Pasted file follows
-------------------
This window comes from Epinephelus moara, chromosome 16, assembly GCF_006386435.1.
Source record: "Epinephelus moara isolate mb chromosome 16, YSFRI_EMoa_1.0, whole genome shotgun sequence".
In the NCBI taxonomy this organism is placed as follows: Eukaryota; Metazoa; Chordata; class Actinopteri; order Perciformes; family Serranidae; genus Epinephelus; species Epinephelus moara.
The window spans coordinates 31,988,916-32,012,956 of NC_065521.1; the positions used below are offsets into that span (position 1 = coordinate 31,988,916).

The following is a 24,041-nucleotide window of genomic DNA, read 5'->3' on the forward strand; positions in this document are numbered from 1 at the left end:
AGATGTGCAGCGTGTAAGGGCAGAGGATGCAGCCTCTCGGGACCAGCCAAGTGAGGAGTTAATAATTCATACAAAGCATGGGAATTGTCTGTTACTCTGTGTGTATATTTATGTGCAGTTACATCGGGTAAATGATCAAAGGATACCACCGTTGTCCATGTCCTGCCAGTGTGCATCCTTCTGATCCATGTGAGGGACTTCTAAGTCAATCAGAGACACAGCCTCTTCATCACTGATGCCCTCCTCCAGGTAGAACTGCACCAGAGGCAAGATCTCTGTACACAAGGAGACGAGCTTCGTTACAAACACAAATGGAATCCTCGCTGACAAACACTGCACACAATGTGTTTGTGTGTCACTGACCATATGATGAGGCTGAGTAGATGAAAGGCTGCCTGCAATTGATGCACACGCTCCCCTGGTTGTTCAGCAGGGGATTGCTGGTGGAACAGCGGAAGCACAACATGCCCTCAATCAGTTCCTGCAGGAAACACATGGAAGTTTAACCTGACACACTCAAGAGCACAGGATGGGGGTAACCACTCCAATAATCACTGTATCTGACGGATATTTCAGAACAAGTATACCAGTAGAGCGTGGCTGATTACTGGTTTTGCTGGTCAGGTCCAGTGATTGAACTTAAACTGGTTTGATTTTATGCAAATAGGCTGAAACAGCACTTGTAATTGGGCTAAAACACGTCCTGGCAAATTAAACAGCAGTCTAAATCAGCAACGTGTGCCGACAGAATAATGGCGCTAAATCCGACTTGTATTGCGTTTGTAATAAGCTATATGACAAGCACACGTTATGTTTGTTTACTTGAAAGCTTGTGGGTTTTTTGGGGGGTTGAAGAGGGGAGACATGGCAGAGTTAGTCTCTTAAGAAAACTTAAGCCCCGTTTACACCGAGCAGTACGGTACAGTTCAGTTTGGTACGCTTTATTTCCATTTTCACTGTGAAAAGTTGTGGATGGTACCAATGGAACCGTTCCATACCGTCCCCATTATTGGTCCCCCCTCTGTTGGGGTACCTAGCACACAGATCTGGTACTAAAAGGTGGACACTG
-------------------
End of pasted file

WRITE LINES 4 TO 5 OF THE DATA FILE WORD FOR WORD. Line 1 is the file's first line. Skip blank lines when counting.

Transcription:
The window spans coordinates 31,988,916-32,012,956 of NC_065521.1; the positions used below are offsets into that span (position 1 = coordinate 31,988,916).

The following is a 24,041-nucleotide window of genomic DNA, read 5'->3' on the forward strand; positions in this document are numbered from 1 at the left end: